var childLink = new { name = "mychild", parent = "1" };
Expect(childLink).WhenSerializing(JoinField.Link<MyChild>(1));
Expect(childLink).WhenSerializing(JoinField.Link<MyChild, MyParent>(parentDocument));
Expect(childLink).WhenSerializing(JoinField.Link("mychild", 1));
Expect(childLink).WhenSerializing(JoinField.Link(typeof(MyChild), 1));

Routing parent child documentsedit

A parent and all of it’s (grand)children still need to live on the same shard so you still need to take care of specifying routing.

In the past you would have to provide the parent id on the request using parent=<parentid> this was always an alias for routing and thus in Elasticsearch 6.x you need to provide routing=<parentid> instead.

NEST has a handy helper to infer the correct routing value given a document that is smart enough to find the join field and infer correct parent.

var infer = client.Infer;
var parent = new MyParent {Id = 1337, MyJoinField = JoinField.Root<MyParent>()};
infer.Routing(parent).Should().Be("1337");

var child = new MyChild {Id = 1338, MyJoinField = JoinField.Link<MyChild>(parentId: "1337")};
infer.Routing(child).Should().Be("1337");

child = new MyChild {Id = 1339, MyJoinField = JoinField.Link<MyChild, MyParent>(parent)};
infer.Routing(child).Should().Be("1337");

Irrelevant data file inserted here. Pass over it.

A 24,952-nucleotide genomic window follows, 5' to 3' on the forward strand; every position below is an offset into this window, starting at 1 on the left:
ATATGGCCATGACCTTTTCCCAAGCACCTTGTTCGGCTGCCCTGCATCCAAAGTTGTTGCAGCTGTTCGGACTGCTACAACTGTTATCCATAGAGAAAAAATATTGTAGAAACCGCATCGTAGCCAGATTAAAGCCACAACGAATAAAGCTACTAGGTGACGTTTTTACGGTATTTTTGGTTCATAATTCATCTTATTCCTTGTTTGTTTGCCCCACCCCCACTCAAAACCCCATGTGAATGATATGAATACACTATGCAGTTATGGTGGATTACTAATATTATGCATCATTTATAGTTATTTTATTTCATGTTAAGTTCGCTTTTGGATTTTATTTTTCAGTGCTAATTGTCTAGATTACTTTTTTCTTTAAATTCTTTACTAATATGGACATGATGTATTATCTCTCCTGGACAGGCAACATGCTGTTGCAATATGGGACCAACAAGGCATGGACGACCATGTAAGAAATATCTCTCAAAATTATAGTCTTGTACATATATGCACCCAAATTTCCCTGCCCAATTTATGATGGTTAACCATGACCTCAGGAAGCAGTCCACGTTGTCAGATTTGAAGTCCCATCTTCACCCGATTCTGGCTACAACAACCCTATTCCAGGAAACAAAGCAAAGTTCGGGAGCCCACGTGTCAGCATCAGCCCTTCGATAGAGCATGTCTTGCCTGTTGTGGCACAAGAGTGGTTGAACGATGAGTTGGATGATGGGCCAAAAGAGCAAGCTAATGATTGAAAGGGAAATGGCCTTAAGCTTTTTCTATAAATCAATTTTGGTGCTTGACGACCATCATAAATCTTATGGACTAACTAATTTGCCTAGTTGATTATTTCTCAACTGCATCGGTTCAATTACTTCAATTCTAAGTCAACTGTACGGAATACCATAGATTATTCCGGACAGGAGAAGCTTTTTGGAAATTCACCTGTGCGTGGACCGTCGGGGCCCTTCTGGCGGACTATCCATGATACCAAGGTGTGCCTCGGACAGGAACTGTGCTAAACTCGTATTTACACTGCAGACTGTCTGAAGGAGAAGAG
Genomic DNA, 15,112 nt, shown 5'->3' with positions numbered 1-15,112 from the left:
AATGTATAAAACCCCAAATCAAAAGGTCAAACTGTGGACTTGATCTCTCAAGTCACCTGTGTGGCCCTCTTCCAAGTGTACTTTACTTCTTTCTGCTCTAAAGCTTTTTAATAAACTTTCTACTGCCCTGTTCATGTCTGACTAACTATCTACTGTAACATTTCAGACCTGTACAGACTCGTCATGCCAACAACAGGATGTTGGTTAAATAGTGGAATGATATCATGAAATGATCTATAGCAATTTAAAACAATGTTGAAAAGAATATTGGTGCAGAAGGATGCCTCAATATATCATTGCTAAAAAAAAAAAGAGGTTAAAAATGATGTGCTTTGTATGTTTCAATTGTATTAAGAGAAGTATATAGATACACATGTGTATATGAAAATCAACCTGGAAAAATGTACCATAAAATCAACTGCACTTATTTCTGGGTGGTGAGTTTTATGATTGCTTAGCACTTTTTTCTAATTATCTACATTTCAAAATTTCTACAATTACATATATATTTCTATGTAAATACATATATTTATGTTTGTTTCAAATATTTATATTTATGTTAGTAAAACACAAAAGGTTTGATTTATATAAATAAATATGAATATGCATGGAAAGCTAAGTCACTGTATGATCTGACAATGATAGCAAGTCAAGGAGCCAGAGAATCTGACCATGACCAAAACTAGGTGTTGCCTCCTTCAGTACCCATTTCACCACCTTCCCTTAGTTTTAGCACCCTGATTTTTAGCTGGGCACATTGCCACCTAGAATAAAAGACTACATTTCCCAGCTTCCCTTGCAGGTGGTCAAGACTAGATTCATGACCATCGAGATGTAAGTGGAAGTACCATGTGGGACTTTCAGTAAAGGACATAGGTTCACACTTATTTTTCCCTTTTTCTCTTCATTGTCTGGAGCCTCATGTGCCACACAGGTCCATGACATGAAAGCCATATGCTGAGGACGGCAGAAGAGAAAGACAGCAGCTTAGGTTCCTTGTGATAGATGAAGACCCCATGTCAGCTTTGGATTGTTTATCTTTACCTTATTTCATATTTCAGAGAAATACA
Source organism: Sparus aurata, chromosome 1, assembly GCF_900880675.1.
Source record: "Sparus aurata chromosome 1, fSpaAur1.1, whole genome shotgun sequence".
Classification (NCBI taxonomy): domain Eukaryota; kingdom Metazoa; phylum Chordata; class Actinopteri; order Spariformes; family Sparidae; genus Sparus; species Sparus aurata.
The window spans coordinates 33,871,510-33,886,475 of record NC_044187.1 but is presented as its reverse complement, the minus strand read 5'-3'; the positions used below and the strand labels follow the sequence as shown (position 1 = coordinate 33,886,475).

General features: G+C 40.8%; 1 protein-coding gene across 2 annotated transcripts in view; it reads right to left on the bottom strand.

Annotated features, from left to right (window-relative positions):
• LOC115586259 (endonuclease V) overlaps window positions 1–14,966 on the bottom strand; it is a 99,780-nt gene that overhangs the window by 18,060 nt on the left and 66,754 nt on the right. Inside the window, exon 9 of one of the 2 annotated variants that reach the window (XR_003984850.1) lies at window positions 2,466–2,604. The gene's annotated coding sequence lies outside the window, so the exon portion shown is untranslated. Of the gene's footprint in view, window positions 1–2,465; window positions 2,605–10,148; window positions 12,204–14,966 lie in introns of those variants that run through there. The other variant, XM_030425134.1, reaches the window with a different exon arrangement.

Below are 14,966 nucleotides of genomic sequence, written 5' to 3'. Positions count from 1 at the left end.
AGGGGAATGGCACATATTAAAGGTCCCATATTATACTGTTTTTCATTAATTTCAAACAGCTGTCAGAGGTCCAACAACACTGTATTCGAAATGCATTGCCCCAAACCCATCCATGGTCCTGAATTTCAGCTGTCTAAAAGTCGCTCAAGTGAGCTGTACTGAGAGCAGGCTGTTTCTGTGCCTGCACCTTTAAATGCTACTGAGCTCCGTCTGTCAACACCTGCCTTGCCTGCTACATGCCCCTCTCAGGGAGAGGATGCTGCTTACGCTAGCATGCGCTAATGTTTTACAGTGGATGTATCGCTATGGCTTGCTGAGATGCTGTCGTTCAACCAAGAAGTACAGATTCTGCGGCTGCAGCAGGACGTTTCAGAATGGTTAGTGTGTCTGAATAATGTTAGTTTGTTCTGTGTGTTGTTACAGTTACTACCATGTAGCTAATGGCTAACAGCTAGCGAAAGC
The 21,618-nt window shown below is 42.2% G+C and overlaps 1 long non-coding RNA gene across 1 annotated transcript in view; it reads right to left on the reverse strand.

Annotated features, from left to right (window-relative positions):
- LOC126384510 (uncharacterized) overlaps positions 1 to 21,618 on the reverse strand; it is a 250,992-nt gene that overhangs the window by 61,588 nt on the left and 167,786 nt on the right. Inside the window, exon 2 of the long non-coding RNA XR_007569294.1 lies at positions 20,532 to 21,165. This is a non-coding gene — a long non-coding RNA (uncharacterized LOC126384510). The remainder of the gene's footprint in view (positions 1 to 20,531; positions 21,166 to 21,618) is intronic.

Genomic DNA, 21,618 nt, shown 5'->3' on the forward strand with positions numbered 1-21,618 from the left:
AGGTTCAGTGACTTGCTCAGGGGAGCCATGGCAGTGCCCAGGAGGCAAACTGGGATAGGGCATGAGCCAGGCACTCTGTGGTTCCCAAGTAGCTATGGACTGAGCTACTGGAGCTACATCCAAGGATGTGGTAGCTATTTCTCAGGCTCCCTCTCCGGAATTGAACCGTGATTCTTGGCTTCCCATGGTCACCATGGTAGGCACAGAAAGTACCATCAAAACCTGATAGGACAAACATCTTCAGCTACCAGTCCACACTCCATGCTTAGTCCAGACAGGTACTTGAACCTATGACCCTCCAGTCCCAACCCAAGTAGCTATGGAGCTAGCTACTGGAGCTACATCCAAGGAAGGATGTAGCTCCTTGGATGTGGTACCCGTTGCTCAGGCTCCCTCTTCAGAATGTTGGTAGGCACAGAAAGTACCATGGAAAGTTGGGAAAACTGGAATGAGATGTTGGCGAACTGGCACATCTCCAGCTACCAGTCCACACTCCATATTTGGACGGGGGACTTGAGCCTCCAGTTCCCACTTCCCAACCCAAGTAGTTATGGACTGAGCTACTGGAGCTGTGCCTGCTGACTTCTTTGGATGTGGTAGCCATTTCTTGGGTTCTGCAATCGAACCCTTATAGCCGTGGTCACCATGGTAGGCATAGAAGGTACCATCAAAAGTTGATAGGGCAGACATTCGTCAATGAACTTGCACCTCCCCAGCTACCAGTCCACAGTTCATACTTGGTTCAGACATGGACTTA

here we index parent and rather than fishing out the parent id by inspecting parent we just pass the instance to Routing which can infer the correct routing key based on the JoinField property on the instance

var indexResponse = client.Index(parent, i => i.Routing(Routing.From(parent)));
indexResponse.ApiCall.Uri.Query.Should().Contain("routing=1337");

The same goes for when we index a child, we can pass the instance directly to Routing and NEST will use the parent id already specified on child. Here we use the static import using static Nest.Infer and it’s Route() static method to create an instance of Routing

indexResponse = client.Index(child, i => i.Routing(Route(child)));
indexResponse.ApiCall.Uri.Query.Should().Contain("routing=1337");

Wouldn’t be handy if NEST does this automatically? It does!

indexResponse = client.IndexDocument(child);
indexResponse.ApiCall.Uri.Query.Should().Contain("routing=1337");

You can always override the default inferred routing though

indexResponse = client.Index(child, i => i.Routing("explicit"));
indexResponse.ApiCall.Uri.Query.Should().Contain("routing=explicit");

indexResponse = client.Index(child, i => i.Routing(null));
indexResponse.ApiCall.Uri.Query.Should().NotContain("routing");

This works for both the fluent and object initializer syntax

var indexRequest = new IndexRequest<MyChild>(child);
indexResponse = client.Index(indexRequest);
indexResponse.ApiCall.Uri.Query.Should().Contain("routing=1337");

Its important to note that the routing is resolved at request time, not instantation time here we update the child's JoinField after already creating the index request for child

child.MyJoinField = JoinField.Link<MyChild>(parentId: "something-else");
indexResponse = client.Index(indexRequest);
indexResponse.ApiCall.Uri.Query.Should().Contain("routing=something-else");
Note

If you use multiple levels of parent and child relations e.g A => B => C, when you index C, you need to provide the id of A as the routing key but the id of B to set up the relation on the join field. In this case, NEST JoinRouting helper is unable to resolve to the id of A and will return the id of B.